Prime Minister Tony Abbott responded to questions about the review in a radio interview with 2GB saying, “Occasionally, I daresay, things happen, because in any institution you get things that occasionally aren’t perfect.”

His comments were criticised by Greens Senator Sarah Hanson-Young. “I find it appalling to have heard the Prime Minister’s comments simply brushing aside these cases of assault and harassment,” she said.

“Women being forced to strip and show their bodies for access to amenities, the trading of dope for sexual favours inside the centre and the inappropriate touching and abuse of children and yet our Prime Minister simply brushed it aside as something that goes on in our detention centres. Well it should not be going on, it should be stamped out and the women and children removed.

“It is the culture of secrecy that has allowed the abuse to breed.”

Labor immigration spokesman Richard Marles said the government’s timing of the release of the Moss review represented “an appalling low, even for this government” and that the government was more concerned about the potential for protest than about the sexual assault of minors.

“This is a government which has lost its moral compass,” he said.

“We need for the government to give the people a sense of confidence that every person within these detention facilities are safe… and to ensure that we do not see sexual assault occurring within this facility.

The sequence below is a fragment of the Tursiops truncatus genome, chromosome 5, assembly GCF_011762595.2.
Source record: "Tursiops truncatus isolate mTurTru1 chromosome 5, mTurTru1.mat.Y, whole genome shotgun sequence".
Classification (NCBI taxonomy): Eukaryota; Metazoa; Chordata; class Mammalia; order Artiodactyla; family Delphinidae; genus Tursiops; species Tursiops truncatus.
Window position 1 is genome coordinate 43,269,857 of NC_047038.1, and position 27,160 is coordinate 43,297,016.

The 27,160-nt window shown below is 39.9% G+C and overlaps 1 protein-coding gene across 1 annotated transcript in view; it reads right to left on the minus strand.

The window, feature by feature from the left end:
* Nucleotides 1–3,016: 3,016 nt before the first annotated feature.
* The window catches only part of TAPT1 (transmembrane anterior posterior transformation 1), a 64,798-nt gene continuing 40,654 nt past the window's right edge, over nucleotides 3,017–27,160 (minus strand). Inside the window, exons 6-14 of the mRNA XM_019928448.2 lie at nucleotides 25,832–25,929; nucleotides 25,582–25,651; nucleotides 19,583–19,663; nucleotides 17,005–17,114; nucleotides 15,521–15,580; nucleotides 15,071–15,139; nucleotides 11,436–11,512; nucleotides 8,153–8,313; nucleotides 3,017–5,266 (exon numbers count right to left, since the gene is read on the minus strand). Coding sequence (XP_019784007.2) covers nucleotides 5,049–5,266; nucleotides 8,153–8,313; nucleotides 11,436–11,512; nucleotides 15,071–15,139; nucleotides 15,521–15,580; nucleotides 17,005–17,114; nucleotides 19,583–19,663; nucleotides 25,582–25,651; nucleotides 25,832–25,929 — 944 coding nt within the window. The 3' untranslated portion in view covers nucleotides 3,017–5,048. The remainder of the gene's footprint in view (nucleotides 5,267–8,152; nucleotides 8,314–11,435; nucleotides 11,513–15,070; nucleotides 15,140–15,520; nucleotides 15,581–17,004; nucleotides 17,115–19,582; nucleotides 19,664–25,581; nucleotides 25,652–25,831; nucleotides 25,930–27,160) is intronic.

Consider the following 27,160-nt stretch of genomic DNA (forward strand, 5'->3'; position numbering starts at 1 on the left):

“This report is difficult reading for any party which has been involved in the establishment of the facility in Nauru. But Labor is not standing here saying there’s nothing to see here, which is effectively the stance of this government.”

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Prime Minister announces extra $100 million for Great Barrier Reef protection

Endangered: The Great Barrier Reef. Photo: Emma Brown (Supplied Image)The Abbott government has pledged an extra $100 million as part of a long-term plan for the Great Barrier Reef that it hopes will prevent the international embarrassment of having the precious site declared officially “in danger” by the World Heritage Committee.
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The funding, announced on Saturday, will go to landowners near the reef to come up with ideas on how to improve water quality as part of their land management practices.

It was pledged as Prime Minister Tony Abbott and Environment Minister Greg Hunt launched the government’s “Reef 2050 Long-Term Sustainability Plan”, over-riding a draft version which was criticised for ignoring the effects of climate change on the important world heritage site.

The final version of the plan admits that “climate change is the most significant threat” to coral reefs worldwide but does not offer any specific strategy to tackle that threat in the Great Barrier Reef, beyond the government’s pre-existing commitment to reduce Australia’s emissions in line with international commitments through its “direct action” policy, a policy few climate scientists or economists have endorsed.